Unfortunately, there is no insider information to disseminate on how to pass the exams. Just learn the concepts, use good test-taking skills, and try to keep a cool head at the testing center.
Why would interest rates start rising again? When the folks currently wimping out in Treasuries suddenly decide that the economy is about to take off again, they'll start pulling money out of the bond markets in order to buy stock. If they really want to sell the bonds, they'll accept lower and lower prices, which is the same thing as saying that the bonds will start trading at higher and higher yields.
I'm not sure why people panic so much over current interest rates or stock market levels. Most economic situations are a good news-bad news scenario, anyway. If yields are down now, that is bad news for the fixed-income retiree earning 2% on her bank CD if she's lucky. However, it also keeps mortgage rates down, which should eventually bring buyers back to the housing market. If mortgage and other interest rates creep back up, that will push down home values, but then the fixed-income retiree may be able to earn 6% on her bank CD and 9% on a T-bond. In any case, the "bond see-saw" is more than just something to draw on your scratch paper at the testing center.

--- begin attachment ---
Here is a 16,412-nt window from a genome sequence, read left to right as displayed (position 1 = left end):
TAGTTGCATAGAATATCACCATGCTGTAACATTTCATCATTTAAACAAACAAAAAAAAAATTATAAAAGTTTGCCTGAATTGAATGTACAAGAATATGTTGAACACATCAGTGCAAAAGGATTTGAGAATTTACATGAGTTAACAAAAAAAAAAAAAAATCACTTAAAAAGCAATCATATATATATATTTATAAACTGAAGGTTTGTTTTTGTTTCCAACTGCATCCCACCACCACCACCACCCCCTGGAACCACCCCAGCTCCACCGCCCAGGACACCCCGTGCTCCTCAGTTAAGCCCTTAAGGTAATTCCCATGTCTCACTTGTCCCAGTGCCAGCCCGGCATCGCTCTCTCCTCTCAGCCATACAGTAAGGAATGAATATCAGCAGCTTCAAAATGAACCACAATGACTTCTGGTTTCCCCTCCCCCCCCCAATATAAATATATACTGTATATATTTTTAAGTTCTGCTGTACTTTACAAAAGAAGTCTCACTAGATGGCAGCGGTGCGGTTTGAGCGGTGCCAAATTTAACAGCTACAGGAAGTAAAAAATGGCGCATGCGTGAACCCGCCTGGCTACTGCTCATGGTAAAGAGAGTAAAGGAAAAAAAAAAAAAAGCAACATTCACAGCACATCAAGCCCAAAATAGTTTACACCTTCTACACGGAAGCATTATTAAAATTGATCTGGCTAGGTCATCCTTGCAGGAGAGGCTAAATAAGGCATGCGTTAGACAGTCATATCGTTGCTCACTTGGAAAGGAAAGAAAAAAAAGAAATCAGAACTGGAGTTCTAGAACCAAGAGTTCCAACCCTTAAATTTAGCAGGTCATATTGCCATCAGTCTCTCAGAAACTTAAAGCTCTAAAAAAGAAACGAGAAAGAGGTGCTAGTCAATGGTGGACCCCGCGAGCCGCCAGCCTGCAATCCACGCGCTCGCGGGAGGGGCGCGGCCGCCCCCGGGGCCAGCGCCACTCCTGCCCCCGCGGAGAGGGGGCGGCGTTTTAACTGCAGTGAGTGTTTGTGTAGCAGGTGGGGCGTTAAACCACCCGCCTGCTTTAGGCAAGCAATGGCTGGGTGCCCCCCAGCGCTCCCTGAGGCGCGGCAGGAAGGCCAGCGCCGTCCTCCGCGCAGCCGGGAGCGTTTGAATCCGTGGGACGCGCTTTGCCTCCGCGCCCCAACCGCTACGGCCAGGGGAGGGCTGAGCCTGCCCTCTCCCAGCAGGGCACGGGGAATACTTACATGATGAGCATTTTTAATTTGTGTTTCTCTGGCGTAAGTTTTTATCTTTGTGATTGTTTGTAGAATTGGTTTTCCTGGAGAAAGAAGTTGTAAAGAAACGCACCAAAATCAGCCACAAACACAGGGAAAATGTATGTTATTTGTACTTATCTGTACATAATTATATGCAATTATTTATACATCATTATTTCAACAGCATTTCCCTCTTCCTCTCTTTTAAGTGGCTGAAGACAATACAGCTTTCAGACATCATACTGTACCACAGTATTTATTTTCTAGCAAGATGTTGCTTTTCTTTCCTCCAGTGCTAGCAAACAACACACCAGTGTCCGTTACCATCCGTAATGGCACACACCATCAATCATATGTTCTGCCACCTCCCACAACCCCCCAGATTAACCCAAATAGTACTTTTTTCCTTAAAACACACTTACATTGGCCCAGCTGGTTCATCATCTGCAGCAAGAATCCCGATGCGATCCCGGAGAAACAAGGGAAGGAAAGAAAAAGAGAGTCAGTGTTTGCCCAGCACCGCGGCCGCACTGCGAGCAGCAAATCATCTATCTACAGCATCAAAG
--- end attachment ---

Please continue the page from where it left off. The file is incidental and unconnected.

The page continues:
Monday, March 9, 2009
A. the gain will be considered long-term
B. the gain will be considered short-term
C. the gain will be treated as dividend income
D. Mary Ann will report the gain or loss for tax year 2010
EXPLANATION: a long-term gain happens when you hold securities for one year plus one day. As the IRS explains at http://www.irs.gov/, your holding period starts the day after you buy the stock and stops with (and includes) the day you sell it. So, if Mary Ann buys stock on January 1st, 2009, she needs to sell it no sooner than January 2nd, 2010 if she wants a long-term capital gain. Settlement has nothing to do with holding period. When you execute the sale, you no longer hold the stock. The answer is B, the gain will be considered short-term.
Friday, March 6, 2009